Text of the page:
His research interests include control system design for cooperative and automated vehicles, in particular string stability of vehicle platoons, the design of interaction protocols for complex driving scenarios, and motion control of wheeled mobile robots.


Autonomous vehicles do not intrinsically improve traffic since they optimize towards reaching their own goals. Cooperative driving, on the other hand, aims for optimizing the collective behavior, thus having the potential to improve the traffic system. Connectivity is instrumental for cooperative driving because traffic participants can express and share their intention more easily and precisely. When combined with vehicle automation, a powerful approach arises for improving traffic efficiency and safety.

A well-known application of cooperative automated driving (CAD) is cooperative adaptive cruise control (CACC) or platooning, which improves traffic throughput by adopting very short intervehicle distances. This is particularly of interest in automated transit systems (people movers) which, when used for first-/last-mile transportation, must have a high transport capacity. Also truck platooning is a promising application because fuel consumption decreases due to reduced aerodynamic drag at short distances. To fully exploit these potential benefits, a platoon needs to be string stable, which refers to attenuation of the effects of disturbances in upstream direction along the platoon. String stability contributes to safety, but it is only a necessary condition, not a sufficient one. To also guarantee safety in the presence of failing communication or common threats such as cutting in of other vehicles, additional measures are required which are only addressed in literature to a limited extent.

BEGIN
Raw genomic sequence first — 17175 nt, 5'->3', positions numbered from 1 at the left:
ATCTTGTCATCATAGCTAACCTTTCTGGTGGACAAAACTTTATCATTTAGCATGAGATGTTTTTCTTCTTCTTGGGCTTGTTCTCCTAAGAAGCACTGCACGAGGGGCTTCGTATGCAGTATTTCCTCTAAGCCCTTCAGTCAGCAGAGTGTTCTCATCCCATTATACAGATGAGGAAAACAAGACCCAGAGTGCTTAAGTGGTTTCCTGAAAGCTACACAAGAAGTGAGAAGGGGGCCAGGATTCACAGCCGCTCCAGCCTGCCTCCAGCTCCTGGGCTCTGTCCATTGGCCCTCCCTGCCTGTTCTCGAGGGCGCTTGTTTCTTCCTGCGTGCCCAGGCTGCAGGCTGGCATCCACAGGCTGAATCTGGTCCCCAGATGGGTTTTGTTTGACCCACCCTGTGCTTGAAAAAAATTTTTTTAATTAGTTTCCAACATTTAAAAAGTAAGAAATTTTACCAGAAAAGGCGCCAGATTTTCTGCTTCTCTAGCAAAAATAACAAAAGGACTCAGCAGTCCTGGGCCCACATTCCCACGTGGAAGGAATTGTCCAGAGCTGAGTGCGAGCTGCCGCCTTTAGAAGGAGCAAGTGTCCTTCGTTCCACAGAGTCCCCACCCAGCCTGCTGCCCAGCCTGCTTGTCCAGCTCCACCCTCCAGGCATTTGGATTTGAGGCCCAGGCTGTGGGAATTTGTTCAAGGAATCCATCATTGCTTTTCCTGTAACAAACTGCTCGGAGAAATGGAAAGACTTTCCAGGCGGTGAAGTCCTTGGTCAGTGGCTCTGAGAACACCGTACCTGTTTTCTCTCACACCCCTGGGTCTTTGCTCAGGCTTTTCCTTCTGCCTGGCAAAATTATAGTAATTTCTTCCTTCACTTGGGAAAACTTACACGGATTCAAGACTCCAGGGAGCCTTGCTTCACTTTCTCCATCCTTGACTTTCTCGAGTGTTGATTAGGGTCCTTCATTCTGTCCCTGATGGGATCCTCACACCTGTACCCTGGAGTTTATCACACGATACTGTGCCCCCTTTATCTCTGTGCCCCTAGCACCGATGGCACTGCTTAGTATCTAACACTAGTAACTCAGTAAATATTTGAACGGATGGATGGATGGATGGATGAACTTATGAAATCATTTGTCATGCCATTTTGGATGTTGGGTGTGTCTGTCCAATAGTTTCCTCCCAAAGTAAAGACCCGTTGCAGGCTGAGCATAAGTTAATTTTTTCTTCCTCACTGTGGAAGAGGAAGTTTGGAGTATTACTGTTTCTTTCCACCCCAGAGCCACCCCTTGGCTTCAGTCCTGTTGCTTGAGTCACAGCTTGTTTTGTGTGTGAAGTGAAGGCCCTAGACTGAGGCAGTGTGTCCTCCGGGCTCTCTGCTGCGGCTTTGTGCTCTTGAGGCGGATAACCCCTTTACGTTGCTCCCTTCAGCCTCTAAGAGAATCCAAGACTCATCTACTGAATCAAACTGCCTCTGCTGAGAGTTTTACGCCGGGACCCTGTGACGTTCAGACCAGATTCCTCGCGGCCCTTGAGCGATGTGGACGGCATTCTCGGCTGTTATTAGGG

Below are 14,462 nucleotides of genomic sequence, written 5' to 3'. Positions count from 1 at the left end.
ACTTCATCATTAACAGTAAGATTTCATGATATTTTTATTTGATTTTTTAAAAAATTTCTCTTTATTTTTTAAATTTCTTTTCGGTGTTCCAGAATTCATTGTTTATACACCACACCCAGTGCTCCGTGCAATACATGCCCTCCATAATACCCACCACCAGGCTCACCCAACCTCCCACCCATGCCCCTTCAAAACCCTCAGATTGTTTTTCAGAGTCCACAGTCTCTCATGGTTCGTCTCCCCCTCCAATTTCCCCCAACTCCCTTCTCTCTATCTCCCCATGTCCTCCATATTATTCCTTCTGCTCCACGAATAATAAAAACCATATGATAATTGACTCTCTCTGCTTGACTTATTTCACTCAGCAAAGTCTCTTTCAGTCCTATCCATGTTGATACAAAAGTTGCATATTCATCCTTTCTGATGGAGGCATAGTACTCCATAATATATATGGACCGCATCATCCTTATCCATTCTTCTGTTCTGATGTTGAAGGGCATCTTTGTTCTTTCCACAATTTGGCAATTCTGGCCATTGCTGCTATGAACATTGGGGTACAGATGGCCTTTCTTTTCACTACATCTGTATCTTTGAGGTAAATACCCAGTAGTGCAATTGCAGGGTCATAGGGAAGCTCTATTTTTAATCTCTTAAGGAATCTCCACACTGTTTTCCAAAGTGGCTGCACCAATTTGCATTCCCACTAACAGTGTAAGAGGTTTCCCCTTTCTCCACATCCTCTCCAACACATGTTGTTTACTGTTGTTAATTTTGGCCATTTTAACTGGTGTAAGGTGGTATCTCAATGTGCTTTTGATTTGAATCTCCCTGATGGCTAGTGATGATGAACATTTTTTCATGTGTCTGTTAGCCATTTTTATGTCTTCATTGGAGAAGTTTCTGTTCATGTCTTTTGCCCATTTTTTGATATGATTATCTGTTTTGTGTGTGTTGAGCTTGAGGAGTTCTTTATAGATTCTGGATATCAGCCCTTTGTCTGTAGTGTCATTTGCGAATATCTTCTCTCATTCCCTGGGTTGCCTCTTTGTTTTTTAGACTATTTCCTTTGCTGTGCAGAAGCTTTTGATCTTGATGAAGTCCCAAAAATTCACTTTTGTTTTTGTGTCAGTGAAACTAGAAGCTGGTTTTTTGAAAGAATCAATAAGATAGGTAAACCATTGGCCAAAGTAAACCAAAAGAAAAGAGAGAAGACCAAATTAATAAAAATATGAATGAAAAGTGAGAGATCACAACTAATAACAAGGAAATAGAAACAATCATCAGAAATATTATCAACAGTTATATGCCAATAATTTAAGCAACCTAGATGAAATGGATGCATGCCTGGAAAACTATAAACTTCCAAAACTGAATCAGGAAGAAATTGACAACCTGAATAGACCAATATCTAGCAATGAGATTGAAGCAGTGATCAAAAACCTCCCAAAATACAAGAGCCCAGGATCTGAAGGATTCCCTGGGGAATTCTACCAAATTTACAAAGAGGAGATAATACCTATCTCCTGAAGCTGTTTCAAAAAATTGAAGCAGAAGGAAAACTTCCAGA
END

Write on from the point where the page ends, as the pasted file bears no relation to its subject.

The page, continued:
Next to ongoing developments in the field of platooning, cooperative automated maneuvering attracts attention to an increasing extent, acknowledging the fact that traffic is not a one-dimensional string of vehicles. Many approaches are still investigated in this field. One such approach relies on explicit decision making, employing so-called interaction protocols; This approach was illustrated by i-GAME, a European-funded project, whereas other projects, such as Autonet2030, adopt an optimization-based approach for path planning.

In summary, CACC and platooning are promising first applications of CAD, but further research and development in the field of safety is required, especially when considering the current world-wide standardization and road approval activities. At the same time, the application domain is extended towards cooperative automated maneuvering, ultimately leading to a truly ‘automated intelligent transportation system’.